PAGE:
• Frank Haight: Single, but never alone during fight with cancer

  • As Heather Schenewerk drove to St. Mary’s Medical Center for her yearly mammogram that August morning in 2010, she was feeling great, healthwise.

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  • As Heather Schenewerk drove to St. Mary’s Medical Center for her yearly mammogram that August morning in 2010, she was feeling great, healthwise.
    Having detected nothing unusual when she last examined her breasts, Heather felt no apprehension about the results of her mammogram as she returned to work at Cerner Corp.
    It wasn’t until she received a telephone call the next day, asking her to return to St. Mary’s for more X-rays, that the Blue Springs resident felt apprehensive. What was wrong?
    Heather found out the next day: a cancerous tumor in her right breast.
    “I was scared. It really freaked me out,” she says of the radiologist’s pronouncement that he was “pretty confidant” she had cancer. “That knocked the wind out of me.”
    Being single, Heather came to St. Mary’s by herself with no one to console her. Returning home, she thought, “Oh, my God, I have cancer. I hope it won’t be a life sentence.” Tears flowed as her emotions became what Heather called “unglued.”
    After spending a tortured weekend awaiting the biopsy results, Heather finally received the call she was expecting. Late Monday afternoon, her doctor confirmed she had cancer. Later she received another jolt. Doctors found a suspicious spot on her breast that turned out to be cancerous. A mascetomy was performed.
    “(Losing a breast) was something I didn’t really want. It scared me,” she says. “Then I realized breasts didn’t make me the person I am.”
    Heather is alive today, she says, because of the mascetomy. Not only alive. But free of cancer since taking the last of four chemotherapy treatments in January 2011.
    Heather faced many hardships in her recovery, but chemo wasn’t one of them. Losing her hair was. And she wonders why, she says, since hair grows back and doesn’t define a person.
    “I do remember praying: ‘OK, God, only take as much hair as you know I can handle,’” she laughingly says, adding: I was never completely bald. I had a little fuzz on top, and (God) knew how much (hair) I needed to get through (the chemo).”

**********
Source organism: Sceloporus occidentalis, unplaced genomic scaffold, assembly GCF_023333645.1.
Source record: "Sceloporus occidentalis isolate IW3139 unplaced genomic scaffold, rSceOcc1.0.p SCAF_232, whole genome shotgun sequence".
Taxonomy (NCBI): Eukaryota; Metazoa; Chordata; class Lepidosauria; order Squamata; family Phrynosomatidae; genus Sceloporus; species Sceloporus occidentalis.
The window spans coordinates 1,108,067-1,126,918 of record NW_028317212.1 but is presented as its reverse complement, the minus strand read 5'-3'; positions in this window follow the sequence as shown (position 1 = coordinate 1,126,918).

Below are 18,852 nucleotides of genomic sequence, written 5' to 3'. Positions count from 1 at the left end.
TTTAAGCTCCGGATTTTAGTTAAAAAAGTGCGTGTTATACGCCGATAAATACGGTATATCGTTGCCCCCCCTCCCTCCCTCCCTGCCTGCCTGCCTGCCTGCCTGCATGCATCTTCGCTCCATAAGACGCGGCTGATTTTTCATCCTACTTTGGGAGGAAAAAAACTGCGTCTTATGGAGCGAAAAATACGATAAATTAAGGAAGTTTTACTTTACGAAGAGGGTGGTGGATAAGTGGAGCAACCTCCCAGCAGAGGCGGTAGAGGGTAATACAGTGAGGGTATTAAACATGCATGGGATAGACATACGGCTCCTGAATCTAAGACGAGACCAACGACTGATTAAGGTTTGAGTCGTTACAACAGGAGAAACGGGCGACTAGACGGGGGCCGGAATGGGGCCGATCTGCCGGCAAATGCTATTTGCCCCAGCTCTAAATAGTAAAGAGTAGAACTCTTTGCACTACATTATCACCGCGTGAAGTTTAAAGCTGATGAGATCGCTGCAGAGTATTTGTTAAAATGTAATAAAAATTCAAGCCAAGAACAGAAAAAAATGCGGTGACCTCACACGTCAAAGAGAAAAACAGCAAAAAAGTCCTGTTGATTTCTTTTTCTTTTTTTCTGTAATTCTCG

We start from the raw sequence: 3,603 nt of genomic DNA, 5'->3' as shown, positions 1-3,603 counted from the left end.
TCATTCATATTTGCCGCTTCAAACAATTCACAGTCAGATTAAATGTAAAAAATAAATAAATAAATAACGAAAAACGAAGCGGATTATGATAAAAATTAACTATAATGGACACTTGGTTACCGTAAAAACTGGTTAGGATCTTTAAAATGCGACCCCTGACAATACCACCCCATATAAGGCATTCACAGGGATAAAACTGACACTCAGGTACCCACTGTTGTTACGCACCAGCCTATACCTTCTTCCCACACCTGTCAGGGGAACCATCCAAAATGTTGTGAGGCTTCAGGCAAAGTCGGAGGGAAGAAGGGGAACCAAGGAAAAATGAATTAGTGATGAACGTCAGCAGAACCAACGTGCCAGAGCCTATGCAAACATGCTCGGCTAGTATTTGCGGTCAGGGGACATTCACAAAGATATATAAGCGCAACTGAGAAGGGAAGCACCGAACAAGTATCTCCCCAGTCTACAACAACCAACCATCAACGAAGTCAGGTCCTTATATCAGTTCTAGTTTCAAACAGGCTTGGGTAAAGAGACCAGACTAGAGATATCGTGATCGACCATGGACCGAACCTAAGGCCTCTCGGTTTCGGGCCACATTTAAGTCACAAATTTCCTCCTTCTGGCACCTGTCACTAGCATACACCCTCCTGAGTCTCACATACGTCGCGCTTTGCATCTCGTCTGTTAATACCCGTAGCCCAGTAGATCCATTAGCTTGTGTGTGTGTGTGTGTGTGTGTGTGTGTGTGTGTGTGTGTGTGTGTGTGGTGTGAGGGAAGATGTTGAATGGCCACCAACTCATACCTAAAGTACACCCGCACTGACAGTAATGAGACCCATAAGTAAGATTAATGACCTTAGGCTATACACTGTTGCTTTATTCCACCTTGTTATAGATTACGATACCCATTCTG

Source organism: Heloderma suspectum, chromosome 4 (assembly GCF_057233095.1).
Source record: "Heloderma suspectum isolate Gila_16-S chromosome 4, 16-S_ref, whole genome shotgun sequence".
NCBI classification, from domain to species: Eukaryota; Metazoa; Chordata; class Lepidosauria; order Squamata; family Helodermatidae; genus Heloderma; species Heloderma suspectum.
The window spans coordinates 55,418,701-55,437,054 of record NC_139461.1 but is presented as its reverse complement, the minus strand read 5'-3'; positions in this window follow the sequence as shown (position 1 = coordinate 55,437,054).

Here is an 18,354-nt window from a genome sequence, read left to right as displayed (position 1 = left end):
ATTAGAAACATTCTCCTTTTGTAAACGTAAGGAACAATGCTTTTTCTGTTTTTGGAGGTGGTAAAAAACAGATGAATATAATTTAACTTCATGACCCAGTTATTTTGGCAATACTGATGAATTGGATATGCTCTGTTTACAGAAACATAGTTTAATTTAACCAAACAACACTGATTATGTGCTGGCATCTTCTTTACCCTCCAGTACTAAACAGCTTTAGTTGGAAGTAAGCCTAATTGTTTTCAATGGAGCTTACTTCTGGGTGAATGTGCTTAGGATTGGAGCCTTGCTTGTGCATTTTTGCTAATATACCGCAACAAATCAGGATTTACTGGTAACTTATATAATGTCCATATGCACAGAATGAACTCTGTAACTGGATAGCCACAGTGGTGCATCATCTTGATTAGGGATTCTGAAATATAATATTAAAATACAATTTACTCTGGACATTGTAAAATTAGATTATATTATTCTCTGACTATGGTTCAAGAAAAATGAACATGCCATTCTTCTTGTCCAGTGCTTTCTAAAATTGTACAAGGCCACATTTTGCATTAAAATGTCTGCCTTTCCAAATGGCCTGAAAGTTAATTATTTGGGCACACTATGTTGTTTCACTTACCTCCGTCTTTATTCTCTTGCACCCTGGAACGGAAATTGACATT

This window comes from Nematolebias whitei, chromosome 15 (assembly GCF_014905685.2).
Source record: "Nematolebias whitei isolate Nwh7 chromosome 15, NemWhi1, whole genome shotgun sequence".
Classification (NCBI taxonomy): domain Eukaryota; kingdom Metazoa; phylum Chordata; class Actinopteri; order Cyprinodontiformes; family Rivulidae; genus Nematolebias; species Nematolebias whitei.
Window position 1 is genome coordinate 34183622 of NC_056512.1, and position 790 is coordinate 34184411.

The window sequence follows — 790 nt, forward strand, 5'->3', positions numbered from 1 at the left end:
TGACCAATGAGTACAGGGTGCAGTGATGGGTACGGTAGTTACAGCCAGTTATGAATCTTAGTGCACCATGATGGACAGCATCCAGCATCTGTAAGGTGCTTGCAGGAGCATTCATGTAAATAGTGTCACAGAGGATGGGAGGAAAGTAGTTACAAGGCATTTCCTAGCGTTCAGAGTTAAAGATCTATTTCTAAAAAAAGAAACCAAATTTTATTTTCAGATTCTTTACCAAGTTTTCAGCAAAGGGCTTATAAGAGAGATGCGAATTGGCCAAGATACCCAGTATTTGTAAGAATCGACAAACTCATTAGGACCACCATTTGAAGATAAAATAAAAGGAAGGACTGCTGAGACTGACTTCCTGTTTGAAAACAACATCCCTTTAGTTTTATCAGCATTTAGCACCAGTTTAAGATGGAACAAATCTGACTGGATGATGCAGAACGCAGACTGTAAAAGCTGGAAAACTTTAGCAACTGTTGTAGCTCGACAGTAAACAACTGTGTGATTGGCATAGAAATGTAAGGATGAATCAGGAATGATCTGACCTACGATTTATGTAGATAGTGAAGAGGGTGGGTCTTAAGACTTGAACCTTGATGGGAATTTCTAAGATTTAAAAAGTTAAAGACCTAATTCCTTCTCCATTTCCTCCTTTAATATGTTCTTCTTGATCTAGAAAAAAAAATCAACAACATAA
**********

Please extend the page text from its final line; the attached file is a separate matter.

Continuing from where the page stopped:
A devout Christian, Heather felt God’s peace and presence throughout her ordeal, especially just before her surgery.
    “I knew that whatever happened was OK (with me). God was in control,” she states, “and I wasn’t going to worry. I knew that no matter what He presented me, it would be a challenge ... and I would get through it somehow and come out OK on the other side of it.”
    Heather says she will always be thankful to God for putting the “right people” in her life who enabled her to get through her cancer – like her oncologist, Dr. Greg Monaghan, a cancer survivor himself.
    Page 2 of 2 - “He was a comfort to me,” she says, noting he was always telling others to slow down, enjoy life and make more time for the fun things.
    Then there were those special people who were always there for Heather.
    “There would be days when I would be down,” she says, “but I never let it get me. When I got that way, my friends would say, ‘It’s OK to be sad for a moment, but (don’t forget) there’s a light at the end of the tunnel.’”
    Another friend offered this advice: “Don’t worry about tomorrow. Think about the next minute.”
    How is Heather’s life different since her cancer?
    “I look at life a little bit differently,” she says. “I look at it as trying to enjoy each day (by) taking time out to just enjoy life and not working as many hours as I use to work. (Instead), I’m trying to make more of a healthy life balance.”
    Though she has been cancer-free for nearly two years, Breast Cancer Awareness Month, she says, reminds how important breast exams are, as cancer could strike again.
    “But I am not going to live my life in fear that something is going to happen,” she says. “l live my life for today and continue on. God is in control.”
    Retired community news editor Frank Haight writes this column. You can leave him a message at 816-350-6363.

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